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Archive for February, 2011|Monthly archive page

How to create a dub delay

In ableton, dubstep on February 26, 2011 at 20:02

A few days ago, I discovered a nice video tutorial about creating a dub delay by pointblankonline. I have tried to find out some improvements and extensions. Here are my results. I especially like my combination of noise and delay. If you are interested in exact parameter values, please refer to my screenshot, because normally I won’t write out these values.

Make sure ableton shows the return tracks and send section. If necessary activate the buttons on the right labelled “s” and “r” (a in the screenshot). How could it be otherwise – we start with adding a delay to our new effect rack. In order for that go to the “Live Device” browser for audio effects and drag a “Ping pong delay” on any return track (b). You can find the track on the left side of the master track. Press CMD+R and rename the track to “Dub delay” for example (c). As you probably know, by changing the “Sends A” knob you can control the audio signal routed to the return track (d). And here is my first insiders’ tip. Make feedback possible for your return channel. It’s essential for a dub delay. Initally the “Sends A” knob of the return channel is greyed out, means disabled. Enabel the knob through the context menu and chosoe “Enable send” (e).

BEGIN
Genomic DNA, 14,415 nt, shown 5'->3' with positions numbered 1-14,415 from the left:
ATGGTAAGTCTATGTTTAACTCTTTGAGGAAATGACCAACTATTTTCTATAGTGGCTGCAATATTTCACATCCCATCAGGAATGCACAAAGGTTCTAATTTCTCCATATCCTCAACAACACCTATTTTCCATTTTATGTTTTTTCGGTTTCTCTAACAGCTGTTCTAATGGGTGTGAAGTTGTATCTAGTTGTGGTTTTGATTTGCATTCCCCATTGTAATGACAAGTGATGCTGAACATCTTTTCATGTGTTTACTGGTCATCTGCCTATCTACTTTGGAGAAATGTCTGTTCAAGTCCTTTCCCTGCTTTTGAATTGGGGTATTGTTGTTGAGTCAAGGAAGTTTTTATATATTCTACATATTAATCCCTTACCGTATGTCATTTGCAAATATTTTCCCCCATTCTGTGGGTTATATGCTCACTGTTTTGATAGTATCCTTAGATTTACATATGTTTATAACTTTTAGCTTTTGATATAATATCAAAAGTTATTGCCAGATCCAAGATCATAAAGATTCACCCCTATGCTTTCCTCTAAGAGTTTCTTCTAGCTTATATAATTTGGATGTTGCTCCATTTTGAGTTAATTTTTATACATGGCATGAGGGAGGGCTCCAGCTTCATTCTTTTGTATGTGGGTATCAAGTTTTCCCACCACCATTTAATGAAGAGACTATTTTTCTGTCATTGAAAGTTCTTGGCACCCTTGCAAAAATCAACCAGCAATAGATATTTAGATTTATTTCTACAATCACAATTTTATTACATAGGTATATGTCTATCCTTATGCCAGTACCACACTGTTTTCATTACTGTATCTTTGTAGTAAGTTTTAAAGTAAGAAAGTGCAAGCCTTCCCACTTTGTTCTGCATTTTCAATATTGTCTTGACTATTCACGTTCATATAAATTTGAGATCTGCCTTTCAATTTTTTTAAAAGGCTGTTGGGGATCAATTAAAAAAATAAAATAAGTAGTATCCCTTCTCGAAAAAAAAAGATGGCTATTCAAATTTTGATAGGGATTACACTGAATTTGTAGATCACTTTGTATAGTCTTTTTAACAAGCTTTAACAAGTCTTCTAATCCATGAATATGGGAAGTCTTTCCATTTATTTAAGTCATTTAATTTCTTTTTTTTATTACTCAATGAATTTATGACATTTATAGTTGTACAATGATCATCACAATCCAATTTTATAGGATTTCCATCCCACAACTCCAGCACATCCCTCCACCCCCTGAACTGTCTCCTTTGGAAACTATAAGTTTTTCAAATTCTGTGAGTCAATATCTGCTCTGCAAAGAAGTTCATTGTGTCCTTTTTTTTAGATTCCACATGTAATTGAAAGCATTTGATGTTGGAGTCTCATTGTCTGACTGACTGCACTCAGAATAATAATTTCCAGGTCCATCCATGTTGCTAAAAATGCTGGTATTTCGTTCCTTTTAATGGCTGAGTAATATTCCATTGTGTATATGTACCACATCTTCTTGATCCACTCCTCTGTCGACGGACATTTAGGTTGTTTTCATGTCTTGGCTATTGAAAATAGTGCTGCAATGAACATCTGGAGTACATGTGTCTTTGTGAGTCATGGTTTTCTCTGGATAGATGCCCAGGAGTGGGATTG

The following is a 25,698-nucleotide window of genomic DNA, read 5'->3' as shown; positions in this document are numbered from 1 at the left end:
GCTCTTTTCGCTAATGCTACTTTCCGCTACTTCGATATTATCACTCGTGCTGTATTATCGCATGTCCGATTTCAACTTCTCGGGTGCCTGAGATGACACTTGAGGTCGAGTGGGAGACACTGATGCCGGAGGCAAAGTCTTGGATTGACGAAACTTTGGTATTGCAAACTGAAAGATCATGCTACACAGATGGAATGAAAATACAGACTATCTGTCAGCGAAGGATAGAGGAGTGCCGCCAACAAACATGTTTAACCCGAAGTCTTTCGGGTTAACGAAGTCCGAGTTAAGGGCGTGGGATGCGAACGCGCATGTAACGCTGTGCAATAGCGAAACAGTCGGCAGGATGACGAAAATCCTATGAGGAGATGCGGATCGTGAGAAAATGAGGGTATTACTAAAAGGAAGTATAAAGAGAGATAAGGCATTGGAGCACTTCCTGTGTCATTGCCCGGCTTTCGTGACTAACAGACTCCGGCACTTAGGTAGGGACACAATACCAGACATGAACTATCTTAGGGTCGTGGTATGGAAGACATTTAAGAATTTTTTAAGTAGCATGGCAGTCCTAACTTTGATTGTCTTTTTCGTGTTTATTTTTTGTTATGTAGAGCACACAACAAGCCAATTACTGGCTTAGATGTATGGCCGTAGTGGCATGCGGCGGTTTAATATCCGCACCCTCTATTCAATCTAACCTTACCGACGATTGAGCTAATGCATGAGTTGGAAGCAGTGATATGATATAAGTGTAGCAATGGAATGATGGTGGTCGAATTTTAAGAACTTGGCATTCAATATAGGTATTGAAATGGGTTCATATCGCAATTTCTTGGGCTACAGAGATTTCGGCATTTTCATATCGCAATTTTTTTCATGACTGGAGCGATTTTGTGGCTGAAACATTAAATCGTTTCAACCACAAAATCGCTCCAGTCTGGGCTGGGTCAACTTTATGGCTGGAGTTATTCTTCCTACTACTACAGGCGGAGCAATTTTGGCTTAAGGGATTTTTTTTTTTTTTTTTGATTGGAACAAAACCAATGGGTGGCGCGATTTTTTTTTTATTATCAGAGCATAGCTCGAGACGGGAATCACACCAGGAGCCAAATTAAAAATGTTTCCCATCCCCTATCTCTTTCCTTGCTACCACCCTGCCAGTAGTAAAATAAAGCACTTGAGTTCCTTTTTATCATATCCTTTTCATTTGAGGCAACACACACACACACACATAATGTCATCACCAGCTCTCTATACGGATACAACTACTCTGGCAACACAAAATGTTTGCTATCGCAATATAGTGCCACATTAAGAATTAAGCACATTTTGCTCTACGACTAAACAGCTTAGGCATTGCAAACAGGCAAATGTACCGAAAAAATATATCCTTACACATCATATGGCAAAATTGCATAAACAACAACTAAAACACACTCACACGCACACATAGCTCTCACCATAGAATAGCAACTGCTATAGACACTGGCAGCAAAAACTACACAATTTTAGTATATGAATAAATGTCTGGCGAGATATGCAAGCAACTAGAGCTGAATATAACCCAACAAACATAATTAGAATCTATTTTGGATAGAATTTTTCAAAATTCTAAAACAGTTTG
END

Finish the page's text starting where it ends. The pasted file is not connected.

The effect sounds good, but for my taste the stereo panning is a bit to extrem. Just fix this by dragging the “Utility” audio effect behind your delay. Take a look at my screenshot to find suitable values. Whenever feedback takes place you should use a “Limiter”, your audience will thank you for it. It’s time to group the devices into a rack. Click on any device, PRESS CMD+A and CMD+G.

But now it’s high time to start with a first performance. Unfortunately we have to do some preliminary work. If you like to control some parameters through a MIDI hardware controler, you should map some MIDI controlers to different parameters. The first step is defining some macros. Open the context menu of the ping pong delays “Center frequency” and choose “Edit macro map”. The macro controls of our effect rack will appear. I mapped “Macro 1” to the “Center frequency” and “Bandwidth” to “Macro 2”. It’s always useful to rename the macro name by pressing CMD+R.
The next step is activating the MIDI map mode and map some parameters of your MIDI hardware controler. I suggest mapping the send knobs of the audio (a) and return track (b). Further the recently mentioned two parameters of the ping pong delay (d). Here another insiders’ tip. Map a button of your hardware controler to a track title bar (c) in order to activate the track (bring it in front).

You may note that the ping pong delay runs in delay mode “Sync”. I think a delay sounds more authentic or vintage, when we use the other mode called “Time”. In my opion it is more comfortable to add a second ping pong delay to the effect rack instead of switching the already existing delay. In order to switch between these delays we have to map
both device activators to the same macro called “No Sync On” for example. It is essential
to control the delay time of the non synced delay. Just map it to a second macro “Time Delay”. Finally MIDI map the new macros to your hardware controler.

We are almost done. Let us try Abelton’s “Vocoder” effect. Drag the device before the delays and choose the “Noise” mode. Then map its device activator to a macro called “Noise on”. I have MIDI mapped this controler to a button of my hardware controler, too.

I think that is possible to realise a dub delay for live performances with Ableton Live. You need fingertips and a couple of time to handle such effect, but it works.

Alexander

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